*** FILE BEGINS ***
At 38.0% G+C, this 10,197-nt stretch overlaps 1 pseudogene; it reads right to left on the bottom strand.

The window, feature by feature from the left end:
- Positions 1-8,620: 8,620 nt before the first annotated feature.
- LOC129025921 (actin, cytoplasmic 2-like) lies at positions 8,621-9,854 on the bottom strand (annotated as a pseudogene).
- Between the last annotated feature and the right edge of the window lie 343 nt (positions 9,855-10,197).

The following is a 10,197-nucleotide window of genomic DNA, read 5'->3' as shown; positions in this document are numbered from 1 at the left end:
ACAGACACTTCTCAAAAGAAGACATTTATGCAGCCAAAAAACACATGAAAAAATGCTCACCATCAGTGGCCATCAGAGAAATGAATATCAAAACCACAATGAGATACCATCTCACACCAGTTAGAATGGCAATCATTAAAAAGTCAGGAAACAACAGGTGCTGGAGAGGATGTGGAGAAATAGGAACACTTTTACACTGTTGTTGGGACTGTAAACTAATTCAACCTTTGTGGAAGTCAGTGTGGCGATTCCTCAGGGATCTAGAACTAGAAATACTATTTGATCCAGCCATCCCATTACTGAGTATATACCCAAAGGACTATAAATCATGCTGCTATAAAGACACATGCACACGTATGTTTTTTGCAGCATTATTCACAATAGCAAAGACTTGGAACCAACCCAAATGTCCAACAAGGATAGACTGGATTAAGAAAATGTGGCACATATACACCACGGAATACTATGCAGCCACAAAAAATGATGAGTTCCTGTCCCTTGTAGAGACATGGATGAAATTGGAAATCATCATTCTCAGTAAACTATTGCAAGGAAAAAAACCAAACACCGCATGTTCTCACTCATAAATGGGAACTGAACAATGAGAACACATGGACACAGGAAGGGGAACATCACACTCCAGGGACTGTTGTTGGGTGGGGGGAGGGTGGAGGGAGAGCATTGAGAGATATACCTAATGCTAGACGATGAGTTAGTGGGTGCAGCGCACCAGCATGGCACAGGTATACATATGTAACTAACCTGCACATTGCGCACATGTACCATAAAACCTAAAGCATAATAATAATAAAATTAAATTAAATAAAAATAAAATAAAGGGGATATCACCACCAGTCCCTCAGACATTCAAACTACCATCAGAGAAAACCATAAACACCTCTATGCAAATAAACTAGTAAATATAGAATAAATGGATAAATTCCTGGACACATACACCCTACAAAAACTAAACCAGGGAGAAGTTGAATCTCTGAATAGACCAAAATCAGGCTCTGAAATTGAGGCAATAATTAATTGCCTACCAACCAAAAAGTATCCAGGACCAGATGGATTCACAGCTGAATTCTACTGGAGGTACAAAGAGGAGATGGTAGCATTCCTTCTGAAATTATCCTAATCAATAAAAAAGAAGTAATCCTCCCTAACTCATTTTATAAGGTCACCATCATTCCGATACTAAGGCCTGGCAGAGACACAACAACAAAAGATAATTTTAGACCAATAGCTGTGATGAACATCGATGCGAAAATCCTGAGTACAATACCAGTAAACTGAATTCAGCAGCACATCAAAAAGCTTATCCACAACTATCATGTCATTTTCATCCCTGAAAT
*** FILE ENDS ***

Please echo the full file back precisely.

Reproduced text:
At 38.0% G+C, this 10,197-nt stretch overlaps 1 pseudogene; it reads right to left on the bottom strand.

The window, feature by feature from the left end:
- Positions 1-8,620: 8,620 nt before the first annotated feature.
- LOC129025921 (actin, cytoplasmic 2-like) lies at positions 8,621-9,854 on the bottom strand (annotated as a pseudogene).
- Between the last annotated feature and the right edge of the window lie 343 nt (positions 9,855-10,197).

The following is a 10,197-nucleotide window of genomic DNA, read 5'->3' as shown; positions in this document are numbered from 1 at the left end:
ACAGACACTTCTCAAAAGAAGACATTTATGCAGCCAAAAAACACATGAAAAAATGCTCACCATCAGTGGCCATCAGAGAAATGAATATCAAAACCACAATGAGATACCATCTCACACCAGTTAGAATGGCAATCATTAAAAAGTCAGGAAACAACAGGTGCTGGAGAGGATGTGGAGAAATAGGAACACTTTTACACTGTTGTTGGGACTGTAAACTAATTCAACCTTTGTGGAAGTCAGTGTGGCGATTCCTCAGGGATCTAGAACTAGAAATACTATTTGATCCAGCCATCCCATTACTGAGTATATACCCAAAGGACTATAAATCATGCTGCTATAAAGACACATGCACACGTATGTTTTTTGCAGCATTATTCACAATAGCAAAGACTTGGAACCAACCCAAATGTCCAACAAGGATAGACTGGATTAAGAAAATGTGGCACATATACACCACGGAATACTATGCAGCCACAAAAAATGATGAGTTCCTGTCCCTTGTAGAGACATGGATGAAATTGGAAATCATCATTCTCAGTAAACTATTGCAAGGAAAAAAACCAAACACCGCATGTTCTCACTCATAAATGGGAACTGAACAATGAGAACACATGGACACAGGAAGGGGAACATCACACTCCAGGGACTGTTGTTGGGTGGGGGGAGGGTGGAGGGAGAGCATTGAGAGATATACCTAATGCTAGACGATGAGTTAGTGGGTGCAGCGCACCAGCATGGCACAGGTATACATATGTAACTAACCTGCACATTGCGCACATGTACCATAAAACCTAAAGCATAATAATAATAAAATTAAATTAAATAAAAATAAAATAAAGGGGATATCACCACCAGTCCCTCAGACATTCAAACTACCATCAGAGAAAACCATAAACACCTCTATGCAAATAAACTAGTAAATATAGAATAAATGGATAAATTCCTGGACACATACACCCTACAAAAACTAAACCAGGGAGAAGTTGAATCTCTGAATAGACCAAAATCAGGCTCTGAAATTGAGGCAATAATTAATTGCCTACCAACCAAAAAGTATCCAGGACCAGATGGATTCACAGCTGAATTCTACTGGAGGTACAAAGAGGAGATGGTAGCATTCCTTCTGAAATTATCCTAATCAATAAAAAAGAAGTAATCCTCCCTAACTCATTTTATAAGGTCACCATCATTCCGATACTAAGGCCTGGCAGAGACACAACAACAAAAGATAATTTTAGACCAATAGCTGTGATGAACATCGATGCGAAAATCCTGAGTACAATACCAGTAAACTGAATTCAGCAGCACATCAAAAAGCTTATCCACAACTATCATGTCATTTTCATCCCTGAAAT